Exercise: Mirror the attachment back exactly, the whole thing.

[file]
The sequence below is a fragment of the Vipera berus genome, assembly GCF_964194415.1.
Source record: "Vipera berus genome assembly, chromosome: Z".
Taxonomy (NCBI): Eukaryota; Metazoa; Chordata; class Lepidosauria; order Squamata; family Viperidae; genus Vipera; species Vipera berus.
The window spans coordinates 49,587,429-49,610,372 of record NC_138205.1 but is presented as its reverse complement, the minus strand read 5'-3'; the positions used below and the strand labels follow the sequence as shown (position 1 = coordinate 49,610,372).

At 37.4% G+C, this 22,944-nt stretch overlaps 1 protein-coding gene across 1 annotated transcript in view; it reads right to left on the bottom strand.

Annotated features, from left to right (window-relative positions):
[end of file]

The sequence below is a fragment of the Vipera berus genome, assembly GCF_964194415.1.
Source record: "Vipera berus genome assembly, chromosome: Z".
Taxonomy (NCBI): Eukaryota; Metazoa; Chordata; class Lepidosauria; order Squamata; family Viperidae; genus Vipera; species Vipera berus.
The window spans coordinates 49,587,429-49,610,372 of record NC_138205.1 but is presented as its reverse complement, the minus strand read 5'-3'; the positions used below and the strand labels follow the sequence as shown (position 1 = coordinate 49,610,372).

At 37.4% G+C, this 22,944-nt stretch overlaps 1 protein-coding gene across 1 annotated transcript in view; it reads right to left on the bottom strand.

Annotated features, from left to right (window-relative positions):